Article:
ARM Holdings Sales Climb as Chip Designs Feature in New IPhone

ARM Holdings Plc third-quarter revenue rose 27 percent on sales of its products that are used in Apple Inc.’s iPhone.

Revenue at the chip designer climbed to 184 million pounds, or $286.7 million as reported in dollars, the Cambridge, England-based company said. Analysts predicted 179.9 million pounds, according to the average of estimates compiled by Bloomberg. Royalty revenue rose 13 percent to $137.1 million.

ARM has had five consecutive years of revenue growth as its designs for chips that control graphics and processing were used in increasingly popular smartphones and tablets. New Chief Executive Officer Simon Segars, who succeeded Warren East in July, is confronting a shift in the industry’s growth to low-end smartphones and stiffer competition from Intel Corp., which has begun designing its own chips for mobile.

While “third-quarter revenue is well ahead from very strong licensing,” the “royalty revenue is short of expectations with growth rate slowing substantially,” Nick James, an analyst at Numis Securities Ltd., said in a note. James reiterated a reduce recommendation on the shares.

ARM shares were up 0.5 percent at 1,044 pence as of 12:59 p.m., after falling as much as 7.5 percent earlier in the day.

The company predicted about $290 million in fourth-quarter revenue “assuming the macroeconomic situation does not deteriorate significantly.”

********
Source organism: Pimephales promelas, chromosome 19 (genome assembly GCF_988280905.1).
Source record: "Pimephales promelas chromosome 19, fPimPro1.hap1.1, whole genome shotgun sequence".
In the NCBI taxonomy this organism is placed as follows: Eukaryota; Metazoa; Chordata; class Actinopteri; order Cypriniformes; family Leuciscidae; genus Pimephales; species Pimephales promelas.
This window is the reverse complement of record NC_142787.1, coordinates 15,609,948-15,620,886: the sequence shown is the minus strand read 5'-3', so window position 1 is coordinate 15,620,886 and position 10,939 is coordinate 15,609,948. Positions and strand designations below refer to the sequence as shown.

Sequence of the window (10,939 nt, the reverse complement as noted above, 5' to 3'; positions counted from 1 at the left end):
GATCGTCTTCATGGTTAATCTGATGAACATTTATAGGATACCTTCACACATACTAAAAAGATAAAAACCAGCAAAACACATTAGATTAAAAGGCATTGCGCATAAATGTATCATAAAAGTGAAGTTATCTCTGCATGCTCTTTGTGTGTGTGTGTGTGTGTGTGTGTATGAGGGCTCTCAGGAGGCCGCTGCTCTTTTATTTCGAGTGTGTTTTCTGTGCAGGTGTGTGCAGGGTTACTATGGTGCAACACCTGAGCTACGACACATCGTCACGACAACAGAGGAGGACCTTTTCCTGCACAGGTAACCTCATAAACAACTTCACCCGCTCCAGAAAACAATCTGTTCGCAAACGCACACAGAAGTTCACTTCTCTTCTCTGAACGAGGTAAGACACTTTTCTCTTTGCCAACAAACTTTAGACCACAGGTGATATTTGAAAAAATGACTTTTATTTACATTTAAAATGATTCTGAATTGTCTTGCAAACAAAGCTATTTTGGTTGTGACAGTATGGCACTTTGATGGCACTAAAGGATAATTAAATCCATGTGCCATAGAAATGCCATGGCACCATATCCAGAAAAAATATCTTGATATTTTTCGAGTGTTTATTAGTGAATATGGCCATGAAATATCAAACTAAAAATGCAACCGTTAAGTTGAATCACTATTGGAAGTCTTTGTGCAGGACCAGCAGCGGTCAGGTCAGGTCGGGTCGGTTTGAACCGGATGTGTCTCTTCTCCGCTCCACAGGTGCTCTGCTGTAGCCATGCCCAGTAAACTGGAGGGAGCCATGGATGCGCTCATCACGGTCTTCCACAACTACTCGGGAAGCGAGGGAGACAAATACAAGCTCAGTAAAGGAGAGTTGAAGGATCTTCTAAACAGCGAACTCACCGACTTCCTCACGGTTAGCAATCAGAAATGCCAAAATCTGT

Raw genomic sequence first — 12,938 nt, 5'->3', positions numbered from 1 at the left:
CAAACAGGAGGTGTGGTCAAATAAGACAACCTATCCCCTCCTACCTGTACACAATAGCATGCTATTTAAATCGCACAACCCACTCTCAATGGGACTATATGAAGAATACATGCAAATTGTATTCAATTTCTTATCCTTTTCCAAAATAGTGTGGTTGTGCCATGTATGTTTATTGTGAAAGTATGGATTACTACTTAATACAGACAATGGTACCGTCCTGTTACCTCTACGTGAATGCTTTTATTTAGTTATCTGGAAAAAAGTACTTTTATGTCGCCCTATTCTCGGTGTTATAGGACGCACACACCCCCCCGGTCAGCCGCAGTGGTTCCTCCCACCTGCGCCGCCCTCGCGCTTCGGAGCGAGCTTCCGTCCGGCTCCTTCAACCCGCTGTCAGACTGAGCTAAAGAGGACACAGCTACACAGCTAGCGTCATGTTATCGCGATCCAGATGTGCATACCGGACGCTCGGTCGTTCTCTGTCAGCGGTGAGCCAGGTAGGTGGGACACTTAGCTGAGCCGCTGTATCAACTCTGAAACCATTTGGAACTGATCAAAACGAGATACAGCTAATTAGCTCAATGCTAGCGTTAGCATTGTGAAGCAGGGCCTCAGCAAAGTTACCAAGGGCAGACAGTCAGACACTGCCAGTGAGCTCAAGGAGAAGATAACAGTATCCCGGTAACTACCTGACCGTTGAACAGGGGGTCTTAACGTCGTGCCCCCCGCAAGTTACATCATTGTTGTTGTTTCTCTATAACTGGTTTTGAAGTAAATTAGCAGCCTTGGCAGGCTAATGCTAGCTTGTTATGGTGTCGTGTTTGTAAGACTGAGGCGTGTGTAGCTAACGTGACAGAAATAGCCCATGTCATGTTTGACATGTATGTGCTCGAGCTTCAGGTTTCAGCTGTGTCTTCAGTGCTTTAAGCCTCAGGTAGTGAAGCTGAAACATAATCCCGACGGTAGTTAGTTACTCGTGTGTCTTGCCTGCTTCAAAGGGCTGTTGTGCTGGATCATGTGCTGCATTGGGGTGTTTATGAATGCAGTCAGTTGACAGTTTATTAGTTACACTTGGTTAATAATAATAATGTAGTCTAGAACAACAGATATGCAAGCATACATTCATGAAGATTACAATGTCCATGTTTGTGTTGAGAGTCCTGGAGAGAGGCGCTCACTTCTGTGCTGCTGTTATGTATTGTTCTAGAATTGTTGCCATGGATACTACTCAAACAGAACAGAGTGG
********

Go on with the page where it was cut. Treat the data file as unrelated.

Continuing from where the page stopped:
Tablets, TVs

ARM’s shares have risen more than 10 percent since Sept. 10, when Cupertino, California-based Apple said it would use the company’s new 64-bit technology in its new iPhone 5S. The announcement should drive widespread adoption of processors based on the designs, Bank of America-Merrill Lynch analysts said in a note. Chipmaker Broadcom Corp. said it would create a new 64-bit chip based on ARM’s technology for enterprise networking applications, ARM said today.

Segars is focused on increasing market share for semiconductor designs for connected appliances and Web-enabled “smart” televisions, as well as smartphones and tablets. The “Internet of things” can include connected appliances such as thermostats that can be controlled remotely and with mobile phones.

The embedded-processing business grew 25 percent last year and ARM got more than half of its sales from products other than mobile phones for the first time in the third quarter of 2012.

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